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here we go HL
andy mac
Posted: 07 June 2018 18:25:25(UTC)
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I logged in to HL a few days ago and saw a new layout for locgging in
Today via snail mail I received a notification that HL now want more info at a log in
To be rolled out in the bear future
What else are they going to do?

I have just printed PDFs of all the holdings just in case
You have been warned


2 users thanked andy mac for this post.
john brace on 08/06/2018(UTC), Richard_L on 10/06/2018(UTC)
Tom Bards
Posted: 07 June 2018 18:41:33(UTC)
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What exactly do you think you are warning us of?
andy mac
Posted: 07 June 2018 20:14:16(UTC)
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@Tom Bards

Its been a long time since all the new upgrades have gone faultlessly
Having seen the Barrclays/TSB/Visa not to mention others I just hope this is a minor upgrade that goes without a problem

Heres hoping
1 user thanked andy mac for this post.
Little John on 10/06/2018(UTC)
john brace
Posted: 08 June 2018 07:58:20(UTC)
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I administer 9 family accounts with HL and am going nuts trying to change log in details. Not only new info needed, but they have cancelled all linked account trading - this was such a boon. so today i'm tackllng re-linking them.

good point to print off all accounts in the meantime.
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Richard_L on 10/06/2018(UTC)
It's me
Posted: 08 June 2018 15:24:45(UTC)
#5

Joined: 16/04/2018(UTC)
Posts: 1

HL's password process is a total pain in the arse. It doesn't conform with Best Practice and is an example of leaving such things to developers. They immediately try and write the "cleverest" password checking code they can imagine.

I've tried to get this across to HL but to no avail. I got to such a pitch with it that I even attempted to move to Charles Stanley but couldn't understand their response so put that on ice.

The single biggest risk that occurs around passwords is poor custodianship - the company or organisation holding the database loses it or secure control of it - not poor behaviour by the owners. A 4 digit PIN is adequate for the entire world's banking system but not for HL.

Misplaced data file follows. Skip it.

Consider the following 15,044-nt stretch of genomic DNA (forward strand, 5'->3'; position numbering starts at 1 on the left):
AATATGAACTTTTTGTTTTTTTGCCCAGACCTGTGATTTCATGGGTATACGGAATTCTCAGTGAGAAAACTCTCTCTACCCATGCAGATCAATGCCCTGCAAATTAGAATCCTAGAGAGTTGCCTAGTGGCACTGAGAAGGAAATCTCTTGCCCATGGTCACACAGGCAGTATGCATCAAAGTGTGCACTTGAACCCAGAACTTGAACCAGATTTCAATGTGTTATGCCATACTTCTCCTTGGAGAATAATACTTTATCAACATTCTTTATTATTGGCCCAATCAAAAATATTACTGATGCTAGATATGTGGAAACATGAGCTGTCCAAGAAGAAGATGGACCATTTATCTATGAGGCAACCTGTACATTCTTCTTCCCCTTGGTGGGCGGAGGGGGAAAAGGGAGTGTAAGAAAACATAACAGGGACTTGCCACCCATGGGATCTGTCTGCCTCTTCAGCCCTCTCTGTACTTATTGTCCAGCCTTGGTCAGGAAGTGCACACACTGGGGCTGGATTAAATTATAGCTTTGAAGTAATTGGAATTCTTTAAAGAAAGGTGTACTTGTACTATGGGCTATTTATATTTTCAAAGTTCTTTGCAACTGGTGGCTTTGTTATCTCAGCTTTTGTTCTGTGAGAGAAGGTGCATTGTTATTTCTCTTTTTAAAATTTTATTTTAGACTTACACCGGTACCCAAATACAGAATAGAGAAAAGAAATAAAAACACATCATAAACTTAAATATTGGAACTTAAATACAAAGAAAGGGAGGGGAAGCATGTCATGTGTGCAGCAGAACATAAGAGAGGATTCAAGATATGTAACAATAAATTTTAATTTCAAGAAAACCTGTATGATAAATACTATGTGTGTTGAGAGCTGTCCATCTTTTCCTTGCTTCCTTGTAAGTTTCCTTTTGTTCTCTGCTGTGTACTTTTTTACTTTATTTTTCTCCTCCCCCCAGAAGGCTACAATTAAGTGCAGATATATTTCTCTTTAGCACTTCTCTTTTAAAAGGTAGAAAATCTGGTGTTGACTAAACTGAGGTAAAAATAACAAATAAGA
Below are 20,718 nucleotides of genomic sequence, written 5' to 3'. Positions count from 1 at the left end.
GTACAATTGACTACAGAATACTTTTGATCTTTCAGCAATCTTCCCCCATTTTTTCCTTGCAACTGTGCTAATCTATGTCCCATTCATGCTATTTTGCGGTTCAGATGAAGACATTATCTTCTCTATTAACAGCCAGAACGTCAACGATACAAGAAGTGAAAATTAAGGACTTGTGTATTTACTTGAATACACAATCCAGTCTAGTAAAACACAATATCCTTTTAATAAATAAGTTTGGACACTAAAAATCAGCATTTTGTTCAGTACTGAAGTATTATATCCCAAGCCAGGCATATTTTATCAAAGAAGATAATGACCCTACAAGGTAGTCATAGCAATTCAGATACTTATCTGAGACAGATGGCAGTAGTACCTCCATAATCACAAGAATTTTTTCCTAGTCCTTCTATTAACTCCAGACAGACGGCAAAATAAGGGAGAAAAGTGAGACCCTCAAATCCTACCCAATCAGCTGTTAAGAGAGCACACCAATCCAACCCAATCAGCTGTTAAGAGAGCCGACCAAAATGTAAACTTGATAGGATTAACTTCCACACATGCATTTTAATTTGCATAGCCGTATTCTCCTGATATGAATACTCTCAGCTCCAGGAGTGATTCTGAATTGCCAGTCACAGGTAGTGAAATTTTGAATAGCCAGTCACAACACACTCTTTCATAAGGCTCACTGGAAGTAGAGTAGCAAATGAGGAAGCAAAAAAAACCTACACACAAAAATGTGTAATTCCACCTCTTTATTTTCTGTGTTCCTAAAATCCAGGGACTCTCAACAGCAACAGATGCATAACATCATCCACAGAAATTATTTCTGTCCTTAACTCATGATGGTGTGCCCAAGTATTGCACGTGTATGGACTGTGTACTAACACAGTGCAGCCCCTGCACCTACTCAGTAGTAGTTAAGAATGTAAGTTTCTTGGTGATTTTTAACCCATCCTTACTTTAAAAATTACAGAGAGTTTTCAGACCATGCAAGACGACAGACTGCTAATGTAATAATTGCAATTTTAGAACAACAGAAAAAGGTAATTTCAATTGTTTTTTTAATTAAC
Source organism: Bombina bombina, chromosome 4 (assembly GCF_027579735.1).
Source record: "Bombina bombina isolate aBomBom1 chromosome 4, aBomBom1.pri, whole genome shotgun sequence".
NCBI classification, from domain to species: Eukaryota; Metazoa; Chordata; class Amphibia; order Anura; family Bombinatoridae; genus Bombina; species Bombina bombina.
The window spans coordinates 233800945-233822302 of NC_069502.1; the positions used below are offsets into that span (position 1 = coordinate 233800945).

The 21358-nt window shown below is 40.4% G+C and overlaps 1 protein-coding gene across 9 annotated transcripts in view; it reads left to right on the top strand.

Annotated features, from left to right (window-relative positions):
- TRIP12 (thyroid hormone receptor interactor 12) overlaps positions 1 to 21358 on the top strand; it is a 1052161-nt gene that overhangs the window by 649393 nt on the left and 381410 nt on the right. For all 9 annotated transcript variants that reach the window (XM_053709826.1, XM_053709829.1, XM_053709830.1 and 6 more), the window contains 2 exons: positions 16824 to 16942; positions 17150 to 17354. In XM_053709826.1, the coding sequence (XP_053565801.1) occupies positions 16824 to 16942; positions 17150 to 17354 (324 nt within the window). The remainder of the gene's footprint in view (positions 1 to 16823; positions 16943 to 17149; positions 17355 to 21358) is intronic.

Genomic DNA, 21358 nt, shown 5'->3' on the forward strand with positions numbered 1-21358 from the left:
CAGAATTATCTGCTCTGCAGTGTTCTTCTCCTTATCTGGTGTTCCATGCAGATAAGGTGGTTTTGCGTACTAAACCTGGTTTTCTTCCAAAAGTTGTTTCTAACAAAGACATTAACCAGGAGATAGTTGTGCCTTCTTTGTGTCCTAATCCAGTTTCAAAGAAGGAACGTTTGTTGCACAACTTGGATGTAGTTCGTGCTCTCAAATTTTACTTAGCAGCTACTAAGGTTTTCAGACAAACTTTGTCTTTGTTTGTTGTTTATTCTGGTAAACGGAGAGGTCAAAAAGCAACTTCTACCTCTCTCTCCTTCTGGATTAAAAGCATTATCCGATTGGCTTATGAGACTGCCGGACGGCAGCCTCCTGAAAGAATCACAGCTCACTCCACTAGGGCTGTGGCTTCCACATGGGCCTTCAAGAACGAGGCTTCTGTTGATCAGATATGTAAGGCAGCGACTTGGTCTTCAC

I need an emoji for teeth grinding. Grrrr!
Michael Whitehouse
Posted: 08 June 2018 15:33:22(UTC)
#6

Joined: 26/04/2018(UTC)
Posts: 1

I am confused re these comments re HL log in etc. I have six portfolios via my sign on - my wife and four bare trusts for my grandchildren , plus my own. I have received no email re new sign in and I access HL every day. I have just signed in and although the presentation of sign on is slightly re-formatted the info is the same and no problems whatsoever. Why would they want to make it more difficult?
Alan Selwood
Posted: 08 June 2018 16:39:20(UTC)
#7

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Like mountaineering - "Because we can"!

My online bank accounts want 6-digit passwords.

I know that PIN numbers for cards are only 4, which is (relatively) much easier to crack.

Beware the contactless card theft problem! Wrapped in radio-frequency barring mesh is not a bad idea.
PaulSh
Posted: 08 June 2018 17:45:57(UTC)
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OF COURSE signing in shouldn't be easy, if it's easy for you it's easy for the bad guy too. It's been too easy with HL for a long time now and they're probably beefing it up to comply with GDPR. I'd be even happier if they used a YubiKey or something, though.

And they've NOT stopped trading in linked accounts. Trading in linked accounts has just been disabled by default, so you need to get the person whose account it is to sign in and then they can enable trading for you again.

All of that said, they seem to have actually reduced the security on telephone calls because before it needed 3 characters from your master password, so 36^3 or 46,656 combinations, but now it sounds like they only need 3 digits from your "secure number", so only 10^3 or 1,000 combinations. Given the amounts of money that an identity thief could potentially get their hands on, odds of 1 in a 1,000 seem like it would be worth chancing it.
1 user thanked PaulSh for this post.
Sara G on 08/06/2018(UTC)
Tyrion Lannister
Posted: 08 June 2018 18:24:27(UTC)
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I've had no email nor requests for new secure numbers/passwords etc. I also manage my wife's account and there's been no changes to the way I link to that.

Presumably, they must be introducing the changes gradually?

I have a reminder in my phone to print off a pdf of our holdings once a month. I think I'll increase that frequency until the changes have taken effect.
john brace
Posted: 08 June 2018 18:26:45(UTC)
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Yes, they say they are doing it gradually. Even after their notice arrives you can still access account a few times before you are blocked
Nigel G
Posted: 08 June 2018 19:18:34(UTC)
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The changes are going to be introduced over the next couple of weeks. More information can be found at www.hl.co.uk/loginchanges
PaulSh
Posted: 08 June 2018 20:24:23(UTC)
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Tyrion Lannister;63612 wrote:
I have a reminder in my phone to print off a pdf of our holdings once a month. I think I'll increase that frequency until the changes have taken effect.

I export my portfolio daily to a spreadsheet that then keeps it for 28 days, which is itself backed up to the cloud every day. The cloud backup then keeps at least 10 old versions going back up to 3 months. On top of that, I back it up every 3 months to an external hard drive that's kept in a fire safe.

Paranoid? Maybe, but I'm just following the lessons I learned during a 40+ year career in IT.
Jon Snow
Posted: 08 June 2018 23:36:01(UTC)